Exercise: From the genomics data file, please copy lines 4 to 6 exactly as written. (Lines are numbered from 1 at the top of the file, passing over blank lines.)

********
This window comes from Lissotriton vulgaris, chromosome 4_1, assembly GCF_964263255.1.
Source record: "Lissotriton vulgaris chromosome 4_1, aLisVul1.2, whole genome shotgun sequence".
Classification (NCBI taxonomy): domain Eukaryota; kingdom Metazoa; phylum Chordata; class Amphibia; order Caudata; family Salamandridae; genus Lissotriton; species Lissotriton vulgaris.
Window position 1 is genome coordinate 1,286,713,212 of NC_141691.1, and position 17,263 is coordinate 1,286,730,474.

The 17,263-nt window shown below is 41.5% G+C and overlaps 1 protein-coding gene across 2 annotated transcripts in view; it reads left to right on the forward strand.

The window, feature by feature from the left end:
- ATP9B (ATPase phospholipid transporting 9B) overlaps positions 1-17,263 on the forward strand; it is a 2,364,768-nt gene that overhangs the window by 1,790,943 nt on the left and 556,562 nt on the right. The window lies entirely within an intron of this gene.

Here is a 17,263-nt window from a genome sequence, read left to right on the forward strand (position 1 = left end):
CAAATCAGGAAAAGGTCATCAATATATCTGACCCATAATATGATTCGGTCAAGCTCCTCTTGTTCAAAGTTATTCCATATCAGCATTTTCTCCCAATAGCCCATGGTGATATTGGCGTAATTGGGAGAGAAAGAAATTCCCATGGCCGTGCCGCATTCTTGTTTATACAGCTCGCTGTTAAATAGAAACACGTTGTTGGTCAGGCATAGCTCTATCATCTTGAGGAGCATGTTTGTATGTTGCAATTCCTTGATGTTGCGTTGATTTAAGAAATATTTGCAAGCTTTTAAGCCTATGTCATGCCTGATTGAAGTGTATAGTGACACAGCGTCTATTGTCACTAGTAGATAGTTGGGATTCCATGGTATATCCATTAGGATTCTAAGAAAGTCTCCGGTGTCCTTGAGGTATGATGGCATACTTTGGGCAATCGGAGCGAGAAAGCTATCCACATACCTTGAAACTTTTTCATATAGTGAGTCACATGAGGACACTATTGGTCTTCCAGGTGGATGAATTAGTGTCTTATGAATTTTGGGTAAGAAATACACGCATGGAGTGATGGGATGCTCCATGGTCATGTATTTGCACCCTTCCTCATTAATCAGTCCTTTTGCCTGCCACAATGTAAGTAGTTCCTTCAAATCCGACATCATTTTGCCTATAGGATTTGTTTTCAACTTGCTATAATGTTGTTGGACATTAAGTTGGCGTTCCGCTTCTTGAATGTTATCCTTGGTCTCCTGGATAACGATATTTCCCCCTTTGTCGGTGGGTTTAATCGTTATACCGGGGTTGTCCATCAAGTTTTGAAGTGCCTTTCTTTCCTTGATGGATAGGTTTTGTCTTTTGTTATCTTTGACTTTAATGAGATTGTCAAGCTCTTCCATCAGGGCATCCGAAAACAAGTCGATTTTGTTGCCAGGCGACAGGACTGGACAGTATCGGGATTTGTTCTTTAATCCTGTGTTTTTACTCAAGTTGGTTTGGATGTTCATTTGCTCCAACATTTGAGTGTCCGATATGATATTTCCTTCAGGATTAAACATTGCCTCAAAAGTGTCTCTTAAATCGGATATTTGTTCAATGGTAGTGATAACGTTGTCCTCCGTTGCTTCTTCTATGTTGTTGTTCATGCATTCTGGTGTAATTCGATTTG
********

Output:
Window position 1 is genome coordinate 1,286,713,212 of NC_141691.1, and position 17,263 is coordinate 1,286,730,474.

The 17,263-nt window shown below is 41.5% G+C and overlaps 1 protein-coding gene across 2 annotated transcripts in view; it reads left to right on the forward strand.

The window, feature by feature from the left end: